Perhaps the minister will give us a little fuller information with reference to the policy of the government with regard to naval militia. I understand the introduction of the 'Canada' into the service has been a stej) in that direction, and that the vessel is being used as a training ship for naval militia. Is it the intention of the Minister of Marine and Fisheries and of the government to bring in this session any Bill with a view of establishing a naval militia carrying out still further the idea of the ' Canada' ?
I wash to bring to the attention of the minister a resolution passed at the last meeting of the Maritime Board of Trade, held at Moncton, on August the 11th, with respect to lobster fisheries. It reads as follows :
Whereas, the rapid decline of the lobster fishery, as shown by the reports of the fishing
affairs in the maritime provinces, is viewed with alarm by the board, and as the decline appears to be greatest in those sections where illegal fishing is carried on.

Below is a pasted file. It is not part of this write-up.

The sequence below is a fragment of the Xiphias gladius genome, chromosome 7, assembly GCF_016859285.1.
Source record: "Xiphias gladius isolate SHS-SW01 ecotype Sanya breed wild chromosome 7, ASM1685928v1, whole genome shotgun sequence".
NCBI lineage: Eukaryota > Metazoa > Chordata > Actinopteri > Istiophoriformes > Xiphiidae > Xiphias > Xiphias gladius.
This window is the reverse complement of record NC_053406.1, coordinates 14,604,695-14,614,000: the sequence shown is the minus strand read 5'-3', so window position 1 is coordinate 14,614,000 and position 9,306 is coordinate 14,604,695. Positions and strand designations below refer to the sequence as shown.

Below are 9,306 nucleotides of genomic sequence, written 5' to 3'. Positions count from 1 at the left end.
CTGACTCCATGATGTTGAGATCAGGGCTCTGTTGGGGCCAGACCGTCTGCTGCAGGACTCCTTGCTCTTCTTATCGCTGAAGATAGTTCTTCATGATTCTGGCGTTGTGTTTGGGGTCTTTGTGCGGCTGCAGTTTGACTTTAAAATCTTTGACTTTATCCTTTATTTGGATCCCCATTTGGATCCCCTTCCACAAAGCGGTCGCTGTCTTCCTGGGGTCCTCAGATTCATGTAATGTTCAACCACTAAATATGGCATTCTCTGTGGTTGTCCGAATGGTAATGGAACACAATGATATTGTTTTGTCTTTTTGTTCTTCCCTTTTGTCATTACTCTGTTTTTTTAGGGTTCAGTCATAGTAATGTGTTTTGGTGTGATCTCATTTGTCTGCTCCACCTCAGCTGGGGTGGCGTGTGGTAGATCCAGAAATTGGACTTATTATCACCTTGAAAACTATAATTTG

Resolved, that it is desirable that the government take active measures to enforce the regulations for the protection of the lobster fishery by instructing the officials of the Marine and Fishery Department to suppress illegal fishing after the season in their respective districts.
Further resolved, that fishing stations for educating our fishermen be established by the government at suitable places along the Atlantic coast and the Gulf of St. Lawrence.
And further, that it is desirable that the government take into consideration the reorganization of the fishing service with the view of bringing it up to a higher state of efficiency. |:
That a copy of this resolution be sent to the Minister of Marine and Fisheries and to the maritime members of parliament.
I presume the minister received a copy of this resolution and that he has probably in his mind some means of reorganizing this service. This matter has been up before this Maritime Board of Trade and nearly all the boards of trade of the maritime provinces for many years, and it seems that the manner in which the service has been conducted does not meet the approval of these boards of trade and of men interested in the fishing industry to a great extent. It is true that for the last year or two the government have been establishing hatcheries along the coast which are doing a great deal of good and meeting with the approval of men engaged in that business, but the Maritime Board of Trade think that more of these hatcheries should be established, and at a meeting held at Moncton, on August 17th, 1904, the following resolution was passed :